Alert / Employee Benefits
New Jersey gives employers first peek at reporting requirements for state’s individual mandate

Last year, New Jersey enacted a law imposing an Affordable Care Act-like individual health insurance coverage mandate on New Jersey taxpayers, beginning in 2019. As explained in our Alert, the law is in response to Congress’s cancellation of the ACA’s individual mandate penalty. It is designed to continue to provide an incentive for New Jersey’s uninsured to obtain health insurance coverage through an employer, an ACA online marketplace or FamilyCare, the state’s Medicaid program.

Lockton comment: New Jersey became the second state, after Massachusetts, to impose an individual health insurance coverage mandate. The District of Columbia followed suit by including an individual mandate for the District’s taxpayers, also effective in 2019. As noted in our Alert, Vermont has laid the groundwork for an individual mandate to apply there in 2020.

New Jersey has created a new website to help employers comply with the state’s individual mandate reporting requirements. Fortunately, the New Jersey law imposes the same obligation on New Jersey residents that the ACA’s individual mandate did (i.e., have at least “minimum essential coverage,” or MEC) and levies the same penalties for noncompliance, except the penalties are payable to the state.

Lockton comment: Why would an employer with employees living in in New Jersey be concerned about the state’s individual mandate? New Jersey employees will expect their employment-based health coverage to satisfy the MEC requirement. If an employer does not provide that coverage or does not properly report that coverage to the state, its employees will face penalties when they file their 2019 New Jersey tax returns next year. While that does not raise direct penalties for the employees, employers will likely not want to put their employees in that position.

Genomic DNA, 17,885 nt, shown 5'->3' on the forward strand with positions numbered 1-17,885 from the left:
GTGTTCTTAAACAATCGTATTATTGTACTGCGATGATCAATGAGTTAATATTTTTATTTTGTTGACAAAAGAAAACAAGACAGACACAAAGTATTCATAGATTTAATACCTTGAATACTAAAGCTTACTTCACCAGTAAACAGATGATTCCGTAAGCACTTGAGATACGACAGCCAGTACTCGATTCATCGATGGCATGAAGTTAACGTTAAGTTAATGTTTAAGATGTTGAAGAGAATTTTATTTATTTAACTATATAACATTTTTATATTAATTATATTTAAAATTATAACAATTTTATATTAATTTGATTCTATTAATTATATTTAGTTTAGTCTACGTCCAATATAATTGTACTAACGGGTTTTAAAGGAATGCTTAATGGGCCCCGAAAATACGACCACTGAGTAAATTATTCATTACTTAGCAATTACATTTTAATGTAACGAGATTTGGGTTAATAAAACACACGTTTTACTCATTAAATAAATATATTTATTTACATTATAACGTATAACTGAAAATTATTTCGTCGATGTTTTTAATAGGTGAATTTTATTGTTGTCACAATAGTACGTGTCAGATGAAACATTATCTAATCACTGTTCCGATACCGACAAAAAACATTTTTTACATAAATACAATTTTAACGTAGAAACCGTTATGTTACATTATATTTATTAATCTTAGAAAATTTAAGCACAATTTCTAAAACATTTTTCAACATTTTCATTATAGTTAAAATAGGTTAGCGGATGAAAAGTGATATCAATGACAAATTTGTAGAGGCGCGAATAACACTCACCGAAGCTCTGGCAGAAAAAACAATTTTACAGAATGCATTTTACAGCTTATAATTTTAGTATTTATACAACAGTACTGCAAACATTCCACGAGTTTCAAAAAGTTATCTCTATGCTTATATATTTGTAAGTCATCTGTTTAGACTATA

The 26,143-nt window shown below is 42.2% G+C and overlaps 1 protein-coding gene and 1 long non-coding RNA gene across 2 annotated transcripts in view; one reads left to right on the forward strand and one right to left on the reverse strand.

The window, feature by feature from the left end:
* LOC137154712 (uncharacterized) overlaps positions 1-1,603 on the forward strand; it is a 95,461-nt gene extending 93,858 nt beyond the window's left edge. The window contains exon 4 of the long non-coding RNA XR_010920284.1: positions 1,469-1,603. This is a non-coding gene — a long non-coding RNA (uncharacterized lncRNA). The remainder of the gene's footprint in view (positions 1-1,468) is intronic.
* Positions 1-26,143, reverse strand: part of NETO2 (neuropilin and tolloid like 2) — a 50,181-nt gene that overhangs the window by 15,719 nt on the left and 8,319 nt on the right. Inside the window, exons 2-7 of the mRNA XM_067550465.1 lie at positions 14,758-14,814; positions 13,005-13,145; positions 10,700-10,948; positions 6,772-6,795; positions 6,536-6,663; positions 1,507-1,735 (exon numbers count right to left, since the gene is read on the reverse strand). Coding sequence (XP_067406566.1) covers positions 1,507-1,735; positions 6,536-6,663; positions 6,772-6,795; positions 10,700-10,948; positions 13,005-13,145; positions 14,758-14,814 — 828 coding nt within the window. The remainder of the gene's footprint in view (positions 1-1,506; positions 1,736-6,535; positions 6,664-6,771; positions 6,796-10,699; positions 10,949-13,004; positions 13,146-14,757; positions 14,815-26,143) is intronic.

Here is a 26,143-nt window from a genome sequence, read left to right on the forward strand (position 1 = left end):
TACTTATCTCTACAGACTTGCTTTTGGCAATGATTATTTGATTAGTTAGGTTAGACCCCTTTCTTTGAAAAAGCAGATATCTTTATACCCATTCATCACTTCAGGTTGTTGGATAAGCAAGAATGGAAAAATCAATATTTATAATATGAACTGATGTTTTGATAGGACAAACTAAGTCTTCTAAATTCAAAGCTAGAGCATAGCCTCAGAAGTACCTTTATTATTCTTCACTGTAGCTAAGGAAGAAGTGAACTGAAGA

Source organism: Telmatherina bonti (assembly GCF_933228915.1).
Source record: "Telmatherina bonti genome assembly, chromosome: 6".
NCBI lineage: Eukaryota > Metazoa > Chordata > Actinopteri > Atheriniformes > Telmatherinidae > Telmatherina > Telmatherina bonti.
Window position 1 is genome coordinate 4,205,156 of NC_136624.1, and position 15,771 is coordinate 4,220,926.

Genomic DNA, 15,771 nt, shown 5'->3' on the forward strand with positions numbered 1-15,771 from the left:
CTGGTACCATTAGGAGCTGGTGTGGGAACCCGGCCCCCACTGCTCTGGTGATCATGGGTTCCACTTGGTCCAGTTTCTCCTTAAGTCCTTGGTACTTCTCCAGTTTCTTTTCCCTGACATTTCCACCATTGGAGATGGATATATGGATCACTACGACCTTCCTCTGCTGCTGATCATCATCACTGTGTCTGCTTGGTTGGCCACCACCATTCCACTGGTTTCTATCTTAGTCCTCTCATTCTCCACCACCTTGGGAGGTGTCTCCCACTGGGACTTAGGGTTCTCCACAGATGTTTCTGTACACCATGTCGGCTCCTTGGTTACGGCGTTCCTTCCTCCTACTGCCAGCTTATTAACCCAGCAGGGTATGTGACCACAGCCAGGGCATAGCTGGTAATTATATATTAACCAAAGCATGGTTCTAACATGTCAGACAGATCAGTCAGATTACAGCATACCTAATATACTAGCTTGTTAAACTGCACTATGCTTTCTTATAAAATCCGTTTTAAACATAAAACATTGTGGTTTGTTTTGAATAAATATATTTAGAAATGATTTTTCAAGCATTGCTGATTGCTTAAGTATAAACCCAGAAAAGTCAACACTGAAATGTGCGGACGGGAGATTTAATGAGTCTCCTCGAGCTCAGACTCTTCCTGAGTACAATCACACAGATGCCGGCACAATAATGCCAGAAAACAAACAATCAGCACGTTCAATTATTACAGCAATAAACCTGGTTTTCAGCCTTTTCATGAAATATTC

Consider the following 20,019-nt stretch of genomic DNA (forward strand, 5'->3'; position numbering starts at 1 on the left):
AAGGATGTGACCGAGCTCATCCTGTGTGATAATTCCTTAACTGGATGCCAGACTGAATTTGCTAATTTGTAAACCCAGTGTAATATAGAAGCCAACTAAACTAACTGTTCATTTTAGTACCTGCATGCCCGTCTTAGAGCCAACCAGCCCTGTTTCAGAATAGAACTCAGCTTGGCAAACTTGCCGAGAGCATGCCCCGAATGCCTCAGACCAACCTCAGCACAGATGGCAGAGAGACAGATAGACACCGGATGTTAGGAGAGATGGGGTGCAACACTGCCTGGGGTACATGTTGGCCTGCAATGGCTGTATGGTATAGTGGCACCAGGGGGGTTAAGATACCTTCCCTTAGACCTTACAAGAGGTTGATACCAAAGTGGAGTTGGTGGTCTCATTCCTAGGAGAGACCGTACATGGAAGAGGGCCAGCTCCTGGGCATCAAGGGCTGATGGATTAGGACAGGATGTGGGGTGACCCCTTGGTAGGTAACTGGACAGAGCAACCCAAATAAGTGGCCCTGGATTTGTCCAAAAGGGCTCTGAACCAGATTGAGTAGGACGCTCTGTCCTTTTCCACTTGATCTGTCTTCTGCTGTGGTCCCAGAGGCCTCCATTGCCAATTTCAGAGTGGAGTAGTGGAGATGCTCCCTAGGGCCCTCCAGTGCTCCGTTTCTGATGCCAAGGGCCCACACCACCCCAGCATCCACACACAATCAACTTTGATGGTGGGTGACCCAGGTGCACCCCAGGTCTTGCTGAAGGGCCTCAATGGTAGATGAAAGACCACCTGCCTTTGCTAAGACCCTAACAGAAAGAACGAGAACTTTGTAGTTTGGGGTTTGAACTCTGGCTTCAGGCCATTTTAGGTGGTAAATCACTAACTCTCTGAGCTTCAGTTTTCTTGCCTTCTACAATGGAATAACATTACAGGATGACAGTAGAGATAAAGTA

New Jersey will require employers to report to the state that their health plan coverage for employees provides at least MEC insurance. According to the state website, “Employers who already use Form 1094-C …  and Form 1095-C … to report health coverage information federally, will be required to remit copies of these documents to the New Jersey Division of Taxation on or before February 15th following the close of each calendar year, beginning in 2020.”

The website indicates, “Out-of-state employers that withhold and remit New Jersey Gross Income Tax for New Jersey residents have the same filing requirements as businesses located in New Jersey.” Similarly, the website indicates that insurance companies that provide fully insured coverage will be required to submit Forms 1095-B.

New Jersey will have to issue administrative guidance to implement the new reporting requirements. For now, affected employers should be aware of the impending obligation to share their ACA filings with New Jersey, and should confirm their insurer or ACA reporting vendor is willing to assist. Keep in mind the insurer or reporting vendor may insist on additional fees for their efforts.

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